The End Of Short-Term Airbnb In Oahu
Honolulu officials have approved a new law that requires short-term rental accommodation owners—i.e Airbnb owners—to limit tenants’ stay to a minimum of three months.
The new measure put in place by the Honolulu City Council will increase the minimum amount of time a tenant can rent a short-term unit, without a permit, from 30 to 90 days. It will also restrict new vacation rental permits to resort-zoned areas—such as Waikīkī and Ko Olina.
The council passed the measure in an eight-to-one vote. And since Honolulu’s Mayor Rick Blangiardi introduced the request for the change in short-term rentals, it’s highly likely he will sign them off.
Locals remain divided on the change. Thomas Cestare of the Lanikai Association said: “Short-term rentals are disruptive to the character and fabric of our residential neighborhoods.”
However, April Perreira Pluss said: “I just think that the vacationer that comes here that rents for 30 days is contributing to our community,”
What Does This Mean For Travelers?
- Travelers can stay in short-term rentals—such as Airbnb—for a minimum of 90 days instead of 30 days in the affected areas
- Digital nomads will have to commit to staying in a short-term rental for 90 days instead of 30 days; this will cause some frustration for anyone who wishes to stay for less than 90 days before moving elsewhere
- Travelers and digital nomads will have to choose other accommodation options, such as hotels, hostels, and guesthouses, if they want to stay in Honolulu for under three months
- Local authorities will also restrict the operation of short-term rentals to the island’s resort-zoned areas in Ko Olina, parts of Waikiki, Kuilima, and Makaha.
- Travelers will no longer be able to park on the streets in communities zoned for rural, residential, or apartment use. The move comes as vehicle traffic and congestion have become a major issue since out-of-state travelers came back to the island.
The Other Short-Term Accommodation Options For Travelers
Thankfully, Hawaii has many accommodation options. However, Airbnb is extremely popular for many travelers visiting the state, especially digital nomads.
- Hotels – Honolulu has a vast array of hotel options. Sure, it’s not as practical for many remote workers as a private short-term rental with a kitchen, private bathroom, etc, but it’s another option. Prices vary drastically in Honolulu; you can stay in luxury or in budget hotels. Top hotels often provide business centers, shops, bars, and gyms (all excellent for travelers.)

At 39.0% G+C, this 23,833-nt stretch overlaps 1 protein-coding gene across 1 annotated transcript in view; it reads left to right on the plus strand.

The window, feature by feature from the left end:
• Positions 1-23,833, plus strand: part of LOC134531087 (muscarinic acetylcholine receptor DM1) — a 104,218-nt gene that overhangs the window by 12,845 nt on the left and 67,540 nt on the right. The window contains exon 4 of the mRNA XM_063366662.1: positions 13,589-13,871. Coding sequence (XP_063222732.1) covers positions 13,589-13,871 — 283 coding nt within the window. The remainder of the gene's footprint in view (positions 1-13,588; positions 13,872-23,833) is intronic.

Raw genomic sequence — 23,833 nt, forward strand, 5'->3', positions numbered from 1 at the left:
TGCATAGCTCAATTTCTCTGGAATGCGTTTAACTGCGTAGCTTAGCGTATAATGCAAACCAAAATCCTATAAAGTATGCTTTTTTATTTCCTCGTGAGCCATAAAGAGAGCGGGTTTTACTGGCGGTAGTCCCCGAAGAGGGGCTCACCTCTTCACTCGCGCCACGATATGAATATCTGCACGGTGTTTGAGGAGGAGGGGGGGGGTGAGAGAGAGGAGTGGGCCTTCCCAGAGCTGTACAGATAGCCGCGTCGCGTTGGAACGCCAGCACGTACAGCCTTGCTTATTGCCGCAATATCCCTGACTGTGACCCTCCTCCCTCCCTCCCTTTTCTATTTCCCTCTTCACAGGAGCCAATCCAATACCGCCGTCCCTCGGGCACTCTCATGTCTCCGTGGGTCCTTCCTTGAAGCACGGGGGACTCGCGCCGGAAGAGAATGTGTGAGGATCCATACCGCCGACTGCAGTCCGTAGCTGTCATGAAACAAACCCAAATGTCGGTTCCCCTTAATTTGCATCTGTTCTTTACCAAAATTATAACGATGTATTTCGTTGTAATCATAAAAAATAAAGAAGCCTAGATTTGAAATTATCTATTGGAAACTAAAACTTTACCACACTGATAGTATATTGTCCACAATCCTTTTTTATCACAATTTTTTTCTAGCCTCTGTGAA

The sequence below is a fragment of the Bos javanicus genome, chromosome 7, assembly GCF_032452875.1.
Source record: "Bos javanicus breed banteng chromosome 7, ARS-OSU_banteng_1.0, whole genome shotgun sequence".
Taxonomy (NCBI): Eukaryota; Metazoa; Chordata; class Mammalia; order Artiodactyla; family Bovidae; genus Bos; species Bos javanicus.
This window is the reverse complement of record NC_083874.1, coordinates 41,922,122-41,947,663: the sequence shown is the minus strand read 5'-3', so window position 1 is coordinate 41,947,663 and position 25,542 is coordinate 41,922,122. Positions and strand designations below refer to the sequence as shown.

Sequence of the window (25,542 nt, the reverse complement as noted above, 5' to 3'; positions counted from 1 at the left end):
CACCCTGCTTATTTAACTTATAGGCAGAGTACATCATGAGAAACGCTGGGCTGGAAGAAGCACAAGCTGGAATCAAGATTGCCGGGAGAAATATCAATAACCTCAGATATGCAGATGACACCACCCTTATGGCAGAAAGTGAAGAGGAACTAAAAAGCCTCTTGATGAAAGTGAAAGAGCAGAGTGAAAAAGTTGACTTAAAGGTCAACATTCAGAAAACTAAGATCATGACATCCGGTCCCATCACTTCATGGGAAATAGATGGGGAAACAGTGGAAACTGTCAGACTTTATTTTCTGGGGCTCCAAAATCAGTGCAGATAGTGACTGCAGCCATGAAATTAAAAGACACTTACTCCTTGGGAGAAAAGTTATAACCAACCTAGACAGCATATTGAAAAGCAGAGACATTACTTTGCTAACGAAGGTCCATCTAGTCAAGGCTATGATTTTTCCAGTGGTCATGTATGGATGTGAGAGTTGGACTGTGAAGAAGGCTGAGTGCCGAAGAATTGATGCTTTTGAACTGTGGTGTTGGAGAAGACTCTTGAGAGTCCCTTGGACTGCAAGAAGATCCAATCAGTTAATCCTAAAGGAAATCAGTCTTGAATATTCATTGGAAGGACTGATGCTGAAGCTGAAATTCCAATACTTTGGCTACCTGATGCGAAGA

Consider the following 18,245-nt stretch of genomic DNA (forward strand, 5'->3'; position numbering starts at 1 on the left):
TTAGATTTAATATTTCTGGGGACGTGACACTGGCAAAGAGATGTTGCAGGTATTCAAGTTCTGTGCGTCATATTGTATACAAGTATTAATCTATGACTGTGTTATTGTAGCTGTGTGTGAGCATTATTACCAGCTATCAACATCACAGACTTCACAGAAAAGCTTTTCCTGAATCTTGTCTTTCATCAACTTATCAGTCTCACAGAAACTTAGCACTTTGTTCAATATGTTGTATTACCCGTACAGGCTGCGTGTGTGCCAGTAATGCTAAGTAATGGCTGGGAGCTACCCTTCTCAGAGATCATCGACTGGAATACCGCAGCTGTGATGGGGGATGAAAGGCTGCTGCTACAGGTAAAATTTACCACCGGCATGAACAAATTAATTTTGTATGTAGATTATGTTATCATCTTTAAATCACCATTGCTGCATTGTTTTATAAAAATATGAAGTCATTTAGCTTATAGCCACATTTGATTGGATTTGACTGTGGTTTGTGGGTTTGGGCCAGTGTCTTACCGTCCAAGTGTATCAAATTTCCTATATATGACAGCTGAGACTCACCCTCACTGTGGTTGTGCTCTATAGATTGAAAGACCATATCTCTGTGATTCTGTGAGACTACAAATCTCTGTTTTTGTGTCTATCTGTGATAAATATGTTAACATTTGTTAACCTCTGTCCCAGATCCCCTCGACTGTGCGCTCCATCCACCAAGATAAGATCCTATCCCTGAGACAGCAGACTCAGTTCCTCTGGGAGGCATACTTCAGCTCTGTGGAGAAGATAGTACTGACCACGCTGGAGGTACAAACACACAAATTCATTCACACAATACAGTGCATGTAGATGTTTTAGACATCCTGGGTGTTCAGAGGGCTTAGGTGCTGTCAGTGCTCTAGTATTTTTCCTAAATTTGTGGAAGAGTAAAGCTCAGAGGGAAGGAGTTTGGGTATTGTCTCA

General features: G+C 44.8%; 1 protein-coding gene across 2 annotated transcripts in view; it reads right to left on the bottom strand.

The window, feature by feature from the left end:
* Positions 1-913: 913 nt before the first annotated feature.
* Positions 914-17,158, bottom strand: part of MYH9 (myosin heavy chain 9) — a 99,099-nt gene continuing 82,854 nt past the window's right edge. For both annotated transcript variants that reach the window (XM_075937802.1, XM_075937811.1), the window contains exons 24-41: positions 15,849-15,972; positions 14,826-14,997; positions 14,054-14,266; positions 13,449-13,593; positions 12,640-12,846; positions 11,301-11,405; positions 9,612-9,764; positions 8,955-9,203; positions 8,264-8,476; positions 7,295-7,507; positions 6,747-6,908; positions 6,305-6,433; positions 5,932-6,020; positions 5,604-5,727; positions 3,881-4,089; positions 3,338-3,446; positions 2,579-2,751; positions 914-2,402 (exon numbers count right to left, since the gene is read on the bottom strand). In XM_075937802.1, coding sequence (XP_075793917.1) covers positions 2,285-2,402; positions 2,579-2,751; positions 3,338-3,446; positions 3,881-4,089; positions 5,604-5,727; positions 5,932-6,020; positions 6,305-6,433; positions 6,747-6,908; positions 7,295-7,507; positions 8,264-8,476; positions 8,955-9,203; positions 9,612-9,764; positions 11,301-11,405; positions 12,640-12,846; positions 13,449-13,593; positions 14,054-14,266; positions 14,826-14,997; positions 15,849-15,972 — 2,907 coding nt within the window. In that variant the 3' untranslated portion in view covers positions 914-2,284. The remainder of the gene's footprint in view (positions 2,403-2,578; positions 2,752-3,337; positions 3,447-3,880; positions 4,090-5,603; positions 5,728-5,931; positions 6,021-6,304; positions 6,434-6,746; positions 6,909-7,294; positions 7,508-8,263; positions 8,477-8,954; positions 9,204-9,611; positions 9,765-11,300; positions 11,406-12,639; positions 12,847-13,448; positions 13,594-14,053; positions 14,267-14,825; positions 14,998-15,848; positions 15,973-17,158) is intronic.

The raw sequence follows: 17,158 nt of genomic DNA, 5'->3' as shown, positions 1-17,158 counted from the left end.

- Hostels – Hostels are the most affordable option for travelers seeking to stay in Honolulu for up to 90 days. Of course, hostels aren’t as practical as many other options, yet they’re cheap, fun, and often have strong wifi depending on the hostel.
- Resorts – Honolulu has many resort options. They offer everything a hotel can offer and more. Resorts typically offer restaurants, bars, jacuzzis, gyms, room service, etc. The main advantage of staying in a resort is having everything you could possibly want in terms of services and things to do. However, they’re typically not cheap.
In short, the removal of short-term accommodation in Honolulu is an issue for many travelers seeking to stay for up to 90 days.
It will mean many travelers have to use more expensive and less convenient options during their stay.
Current Hawaii Entry Requirements
Hawaii was the most restricted U.S. state during the pandemic; however, they’ve recently eased COVID-19 entry requirements for domestic U.S. tourists. There are current NO COVID-19-related entry requirements in Hawaii for domestic U.S. visitors.
The state has also ended its mask mandate and all social distancing. International tourists, however, still have to undergo standard U.S. COVID-19 entry requirements, including testing and proof of vaccination.
This article originally appeared on Travel Off Path. For the latest breaking news that will affect your next trip, please visit: Traveloffpath.com
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Disclaimer: Current travel rules and restrictions can change without notice. The decision to travel is ultimately your responsibility. Contact your consulate and/or local authorities to confirm your nationality’s entry and/or any changes to travel requirements before traveling. Travel Off Path does not endorse traveling against government advisories